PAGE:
This Society is focused on  fostering, reinforcing and promoting traditional Catholic principles in society. Each day on this page, you’ll find the Saints of the Day as reflected in the traditional calendar of the Roman Catholic Church.  Read more about our mission and beliefs here.

Two Columns

On May 30, 1862, Don Bosco narrated the following dream. It concerns the battles of the Church against many adversaries, the sufferings of the Pope and the final triumph through devotion to the Holy Eucharist and to Mary, Help of Christians.

The painting below, created by Matthew Brooks, is used with permission. It depicts one of the forty dreams of St. John Bosco. In it, two ships battled in a violent sea. Within this depiction is a stunning amount of symbolism.


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Vigil of the Apostles Sts. Simon and Jude

St. Simon-and-Jude Stained GlassAnticipation is a sign of solicitude and zeal, and therefore the Church, because she is full of love, anticipates the liturgical solemnities in her prayers. A typical example of this zeal is found in the loves of some of the early saints like St. Nicholas of Myra and the Patriarch St. Benedict, of whom we are told that in their prayer they even anticipated the liturgical night vigils. The vigil of Sts. Simon and Jude, Apostles, is mentioned in the Martyrology of St. Jerome.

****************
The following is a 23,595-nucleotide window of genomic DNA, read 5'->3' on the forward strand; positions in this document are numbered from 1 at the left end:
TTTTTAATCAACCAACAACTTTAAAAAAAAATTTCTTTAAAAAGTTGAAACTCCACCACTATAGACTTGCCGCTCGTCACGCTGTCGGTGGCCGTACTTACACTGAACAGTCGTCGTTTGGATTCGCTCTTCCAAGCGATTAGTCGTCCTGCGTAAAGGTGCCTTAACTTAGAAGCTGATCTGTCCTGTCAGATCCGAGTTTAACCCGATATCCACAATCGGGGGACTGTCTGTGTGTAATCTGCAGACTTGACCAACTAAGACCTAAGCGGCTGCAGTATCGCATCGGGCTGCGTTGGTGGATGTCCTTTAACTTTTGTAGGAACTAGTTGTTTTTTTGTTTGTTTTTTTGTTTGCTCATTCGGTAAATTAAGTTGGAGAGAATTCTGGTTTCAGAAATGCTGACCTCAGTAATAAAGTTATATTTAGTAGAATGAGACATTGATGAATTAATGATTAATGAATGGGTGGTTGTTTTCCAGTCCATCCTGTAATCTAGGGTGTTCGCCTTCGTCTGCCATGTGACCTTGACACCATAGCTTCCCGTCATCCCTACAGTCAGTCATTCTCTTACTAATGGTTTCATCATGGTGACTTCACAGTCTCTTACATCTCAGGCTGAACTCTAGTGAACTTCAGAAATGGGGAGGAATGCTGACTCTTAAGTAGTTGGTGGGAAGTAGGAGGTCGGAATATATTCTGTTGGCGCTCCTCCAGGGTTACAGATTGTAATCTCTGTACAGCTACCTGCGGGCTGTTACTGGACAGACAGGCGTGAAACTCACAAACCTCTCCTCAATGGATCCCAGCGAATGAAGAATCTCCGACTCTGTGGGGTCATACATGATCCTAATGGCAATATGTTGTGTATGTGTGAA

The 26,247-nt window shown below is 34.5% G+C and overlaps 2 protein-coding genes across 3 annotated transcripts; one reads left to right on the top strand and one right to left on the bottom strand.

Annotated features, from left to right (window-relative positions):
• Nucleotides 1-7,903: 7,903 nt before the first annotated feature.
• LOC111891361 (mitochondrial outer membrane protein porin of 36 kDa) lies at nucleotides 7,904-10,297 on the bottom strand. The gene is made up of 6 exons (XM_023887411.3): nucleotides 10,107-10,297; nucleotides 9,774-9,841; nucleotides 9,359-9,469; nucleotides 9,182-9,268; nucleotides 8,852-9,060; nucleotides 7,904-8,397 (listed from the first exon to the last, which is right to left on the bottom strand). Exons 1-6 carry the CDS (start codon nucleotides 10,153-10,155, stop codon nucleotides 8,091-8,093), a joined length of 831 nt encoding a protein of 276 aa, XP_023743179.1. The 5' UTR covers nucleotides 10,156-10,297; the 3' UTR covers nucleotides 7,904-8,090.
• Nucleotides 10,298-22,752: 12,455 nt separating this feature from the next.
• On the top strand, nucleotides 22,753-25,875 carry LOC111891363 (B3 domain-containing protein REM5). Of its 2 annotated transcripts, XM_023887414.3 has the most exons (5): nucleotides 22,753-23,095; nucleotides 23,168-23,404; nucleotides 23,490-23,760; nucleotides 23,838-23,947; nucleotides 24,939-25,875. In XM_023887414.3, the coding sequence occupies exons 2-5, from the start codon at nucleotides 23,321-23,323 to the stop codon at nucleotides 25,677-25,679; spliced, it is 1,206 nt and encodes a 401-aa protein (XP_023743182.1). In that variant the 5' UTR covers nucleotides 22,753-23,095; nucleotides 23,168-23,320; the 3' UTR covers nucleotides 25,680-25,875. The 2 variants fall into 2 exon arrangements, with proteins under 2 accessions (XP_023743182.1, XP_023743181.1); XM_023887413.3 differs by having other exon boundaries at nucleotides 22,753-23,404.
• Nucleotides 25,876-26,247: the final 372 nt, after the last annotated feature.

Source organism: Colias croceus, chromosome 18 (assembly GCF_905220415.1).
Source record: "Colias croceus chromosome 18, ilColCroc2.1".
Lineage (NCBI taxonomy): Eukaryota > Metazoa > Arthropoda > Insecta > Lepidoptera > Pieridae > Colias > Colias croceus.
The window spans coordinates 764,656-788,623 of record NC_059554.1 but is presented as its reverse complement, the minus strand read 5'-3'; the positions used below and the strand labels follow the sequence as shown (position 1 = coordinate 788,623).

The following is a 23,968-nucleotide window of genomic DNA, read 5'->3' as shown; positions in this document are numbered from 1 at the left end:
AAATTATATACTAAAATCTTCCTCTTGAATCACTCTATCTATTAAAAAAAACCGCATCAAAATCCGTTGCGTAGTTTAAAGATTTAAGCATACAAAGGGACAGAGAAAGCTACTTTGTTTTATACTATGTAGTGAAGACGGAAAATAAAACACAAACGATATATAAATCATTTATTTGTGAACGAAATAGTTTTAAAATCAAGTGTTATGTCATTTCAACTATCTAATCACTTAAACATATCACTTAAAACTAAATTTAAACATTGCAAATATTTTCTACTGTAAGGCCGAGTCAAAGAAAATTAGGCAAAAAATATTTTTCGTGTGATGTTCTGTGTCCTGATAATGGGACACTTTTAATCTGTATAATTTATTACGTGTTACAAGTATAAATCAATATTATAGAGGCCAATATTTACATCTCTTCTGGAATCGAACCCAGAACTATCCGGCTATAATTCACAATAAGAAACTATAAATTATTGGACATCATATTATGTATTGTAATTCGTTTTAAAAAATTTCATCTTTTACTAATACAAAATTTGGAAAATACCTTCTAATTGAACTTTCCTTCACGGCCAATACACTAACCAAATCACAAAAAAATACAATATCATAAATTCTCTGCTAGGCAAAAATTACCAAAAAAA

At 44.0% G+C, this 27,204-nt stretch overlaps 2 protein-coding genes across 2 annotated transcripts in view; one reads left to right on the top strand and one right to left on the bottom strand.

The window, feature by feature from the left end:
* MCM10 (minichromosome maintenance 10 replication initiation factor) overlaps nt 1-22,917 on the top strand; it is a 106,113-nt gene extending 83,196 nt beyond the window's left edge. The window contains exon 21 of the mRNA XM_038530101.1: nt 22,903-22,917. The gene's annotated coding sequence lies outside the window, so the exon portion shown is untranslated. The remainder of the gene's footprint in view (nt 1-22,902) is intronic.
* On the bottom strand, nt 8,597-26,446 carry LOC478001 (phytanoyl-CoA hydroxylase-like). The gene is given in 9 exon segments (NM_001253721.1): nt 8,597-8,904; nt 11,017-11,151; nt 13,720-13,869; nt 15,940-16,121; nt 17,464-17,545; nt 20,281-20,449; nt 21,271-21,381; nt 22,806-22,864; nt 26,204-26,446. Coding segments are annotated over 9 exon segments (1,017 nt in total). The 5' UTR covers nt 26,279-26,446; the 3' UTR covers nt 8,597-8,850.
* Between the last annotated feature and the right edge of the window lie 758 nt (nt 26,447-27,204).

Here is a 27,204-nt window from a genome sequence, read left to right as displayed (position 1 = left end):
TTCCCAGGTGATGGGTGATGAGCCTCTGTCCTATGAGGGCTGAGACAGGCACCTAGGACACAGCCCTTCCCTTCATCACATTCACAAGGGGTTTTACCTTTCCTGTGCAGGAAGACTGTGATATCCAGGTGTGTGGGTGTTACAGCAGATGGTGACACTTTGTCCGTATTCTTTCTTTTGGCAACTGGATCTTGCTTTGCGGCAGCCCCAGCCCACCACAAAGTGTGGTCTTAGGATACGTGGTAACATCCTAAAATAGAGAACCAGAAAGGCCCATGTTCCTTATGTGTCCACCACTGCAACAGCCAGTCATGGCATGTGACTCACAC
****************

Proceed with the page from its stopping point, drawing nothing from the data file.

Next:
(Source: The New Roman Missal, Rev. F. X. Lasance) ‘);


St. Evaristus

1026evaristus4Pope Evaristus, who succeeded St. Anacletus as Pope, governed the Church during nine years. He divided the various ecclesiastical regions of Rome among the titular presbyters and ordered that seven deacons should surround the Pope when he preached. He was put to death for the Faith in the year 112.

(Source: The New Roman Missal, Rev. F. X. Lasance)

Sts. Chrysanthus and Daria

Sts Chrysanthus and DariaSt. Chrysanthus came with his wife St. Daria from the East to Rome, some time in the Third Century. They were accused of being Christians, and after suffering many torments their lives were closed by a glorius martyrdom in one of the persecutions, probably that of Valerian, about the year 237. Of them the Byzantine Liturgy says: “Chrysanthus and Daria live in heaven, though they are dead, having been buried alive in one grave. The inseparable pair were entombed on March 19.”

(Source: The New Roman Missal, Rev. F. X. Lasance)